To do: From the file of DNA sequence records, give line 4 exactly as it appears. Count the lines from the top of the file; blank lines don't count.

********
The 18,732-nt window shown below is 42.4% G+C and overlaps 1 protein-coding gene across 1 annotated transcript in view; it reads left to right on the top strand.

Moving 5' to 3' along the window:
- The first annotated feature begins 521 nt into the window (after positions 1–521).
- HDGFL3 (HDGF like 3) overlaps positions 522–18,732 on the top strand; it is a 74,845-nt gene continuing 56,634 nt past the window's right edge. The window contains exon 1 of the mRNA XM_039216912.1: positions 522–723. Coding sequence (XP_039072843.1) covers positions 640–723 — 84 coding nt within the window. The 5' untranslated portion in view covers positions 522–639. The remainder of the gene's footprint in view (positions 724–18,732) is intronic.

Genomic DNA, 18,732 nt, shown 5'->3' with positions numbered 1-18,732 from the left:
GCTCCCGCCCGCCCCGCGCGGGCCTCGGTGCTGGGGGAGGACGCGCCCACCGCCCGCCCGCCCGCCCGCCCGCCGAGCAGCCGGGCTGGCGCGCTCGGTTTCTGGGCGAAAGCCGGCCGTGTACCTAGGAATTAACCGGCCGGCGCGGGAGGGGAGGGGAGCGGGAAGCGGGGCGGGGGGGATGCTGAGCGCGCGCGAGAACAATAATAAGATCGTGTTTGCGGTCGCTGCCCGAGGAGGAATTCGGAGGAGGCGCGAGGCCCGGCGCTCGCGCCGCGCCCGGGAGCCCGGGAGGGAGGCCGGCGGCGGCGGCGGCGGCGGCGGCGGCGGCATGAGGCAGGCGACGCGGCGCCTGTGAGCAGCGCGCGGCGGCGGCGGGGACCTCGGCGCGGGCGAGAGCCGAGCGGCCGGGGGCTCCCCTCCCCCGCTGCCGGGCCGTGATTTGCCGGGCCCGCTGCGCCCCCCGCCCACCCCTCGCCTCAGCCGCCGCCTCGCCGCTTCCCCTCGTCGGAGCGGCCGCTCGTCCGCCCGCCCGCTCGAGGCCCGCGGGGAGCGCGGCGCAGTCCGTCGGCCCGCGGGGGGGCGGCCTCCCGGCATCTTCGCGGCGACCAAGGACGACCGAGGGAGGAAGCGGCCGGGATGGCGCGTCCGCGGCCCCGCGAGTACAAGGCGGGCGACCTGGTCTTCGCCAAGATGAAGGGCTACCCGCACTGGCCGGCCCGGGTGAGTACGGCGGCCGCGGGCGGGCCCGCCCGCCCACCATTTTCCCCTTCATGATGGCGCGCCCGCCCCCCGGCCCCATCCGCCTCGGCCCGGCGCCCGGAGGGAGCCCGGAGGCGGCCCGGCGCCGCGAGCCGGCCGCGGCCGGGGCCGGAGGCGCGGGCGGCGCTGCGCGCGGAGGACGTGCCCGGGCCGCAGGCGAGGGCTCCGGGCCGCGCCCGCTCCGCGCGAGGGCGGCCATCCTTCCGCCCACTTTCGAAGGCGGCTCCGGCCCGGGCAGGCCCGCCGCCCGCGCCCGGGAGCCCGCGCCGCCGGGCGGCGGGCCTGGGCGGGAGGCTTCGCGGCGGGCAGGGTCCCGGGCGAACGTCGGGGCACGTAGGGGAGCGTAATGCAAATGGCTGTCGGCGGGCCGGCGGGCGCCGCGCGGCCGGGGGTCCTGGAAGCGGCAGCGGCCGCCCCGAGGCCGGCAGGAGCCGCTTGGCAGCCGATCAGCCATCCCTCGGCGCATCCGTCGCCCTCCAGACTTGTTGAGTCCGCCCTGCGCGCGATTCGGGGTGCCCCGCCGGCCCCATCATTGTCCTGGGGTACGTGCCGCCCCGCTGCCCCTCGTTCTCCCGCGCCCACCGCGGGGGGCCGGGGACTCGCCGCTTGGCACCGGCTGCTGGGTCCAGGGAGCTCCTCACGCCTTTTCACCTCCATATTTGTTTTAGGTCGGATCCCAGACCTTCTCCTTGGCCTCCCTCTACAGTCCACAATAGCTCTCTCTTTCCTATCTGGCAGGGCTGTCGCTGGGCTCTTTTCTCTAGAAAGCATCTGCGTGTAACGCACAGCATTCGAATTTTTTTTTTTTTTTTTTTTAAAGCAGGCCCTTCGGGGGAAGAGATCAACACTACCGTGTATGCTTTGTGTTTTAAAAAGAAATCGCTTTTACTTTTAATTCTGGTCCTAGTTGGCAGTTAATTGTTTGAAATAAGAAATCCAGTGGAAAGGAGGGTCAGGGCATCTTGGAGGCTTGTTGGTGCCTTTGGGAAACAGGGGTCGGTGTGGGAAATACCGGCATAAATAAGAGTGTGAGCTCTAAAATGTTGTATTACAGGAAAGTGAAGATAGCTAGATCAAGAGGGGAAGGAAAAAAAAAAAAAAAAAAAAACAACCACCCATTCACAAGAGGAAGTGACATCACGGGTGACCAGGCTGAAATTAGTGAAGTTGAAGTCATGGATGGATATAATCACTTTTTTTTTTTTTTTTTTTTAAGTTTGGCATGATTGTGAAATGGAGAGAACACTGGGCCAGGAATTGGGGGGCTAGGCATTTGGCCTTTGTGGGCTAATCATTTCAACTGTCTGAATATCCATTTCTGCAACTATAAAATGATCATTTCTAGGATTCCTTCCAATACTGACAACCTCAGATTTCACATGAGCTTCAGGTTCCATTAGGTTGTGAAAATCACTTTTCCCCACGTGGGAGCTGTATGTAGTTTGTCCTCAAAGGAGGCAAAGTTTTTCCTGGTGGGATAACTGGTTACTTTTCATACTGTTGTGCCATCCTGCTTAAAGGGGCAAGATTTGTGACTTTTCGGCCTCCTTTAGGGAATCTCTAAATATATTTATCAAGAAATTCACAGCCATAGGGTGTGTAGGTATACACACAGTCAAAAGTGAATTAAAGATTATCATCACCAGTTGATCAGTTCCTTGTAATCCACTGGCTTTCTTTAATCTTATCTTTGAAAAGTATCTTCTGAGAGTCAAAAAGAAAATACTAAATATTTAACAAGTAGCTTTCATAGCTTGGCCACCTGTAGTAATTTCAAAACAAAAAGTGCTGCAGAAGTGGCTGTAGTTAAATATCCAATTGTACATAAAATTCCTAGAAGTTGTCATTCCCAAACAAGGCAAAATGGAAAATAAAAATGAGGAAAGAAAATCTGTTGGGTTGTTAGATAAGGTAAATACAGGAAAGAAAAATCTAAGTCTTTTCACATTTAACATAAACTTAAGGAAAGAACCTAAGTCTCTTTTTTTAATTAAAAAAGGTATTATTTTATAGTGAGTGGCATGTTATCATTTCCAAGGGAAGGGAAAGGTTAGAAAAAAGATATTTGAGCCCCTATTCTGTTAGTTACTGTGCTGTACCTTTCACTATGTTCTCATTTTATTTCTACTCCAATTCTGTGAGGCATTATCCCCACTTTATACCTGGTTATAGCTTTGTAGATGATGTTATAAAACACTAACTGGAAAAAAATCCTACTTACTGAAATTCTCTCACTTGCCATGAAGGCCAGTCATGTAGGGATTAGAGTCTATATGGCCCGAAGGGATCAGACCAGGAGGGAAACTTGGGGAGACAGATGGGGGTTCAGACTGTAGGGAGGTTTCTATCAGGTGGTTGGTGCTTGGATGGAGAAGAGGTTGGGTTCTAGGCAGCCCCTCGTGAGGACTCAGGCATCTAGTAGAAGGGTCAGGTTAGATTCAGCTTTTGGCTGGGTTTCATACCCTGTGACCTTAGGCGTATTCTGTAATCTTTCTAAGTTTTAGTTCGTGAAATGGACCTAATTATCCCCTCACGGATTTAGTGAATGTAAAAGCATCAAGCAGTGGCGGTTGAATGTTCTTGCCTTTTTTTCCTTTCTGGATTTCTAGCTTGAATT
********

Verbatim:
- HDGFL3 (HDGF like 3) overlaps positions 522–18,732 on the top strand; it is a 74,845-nt gene continuing 56,634 nt past the window's right edge. The window contains exon 1 of the mRNA XM_039216912.1: positions 522–723. Coding sequence (XP_039072843.1) covers positions 640–723 — 84 coding nt within the window. The 5' untranslated portion in view covers positions 522–639. The remainder of the gene's footprint in view (positions 724–18,732) is intronic.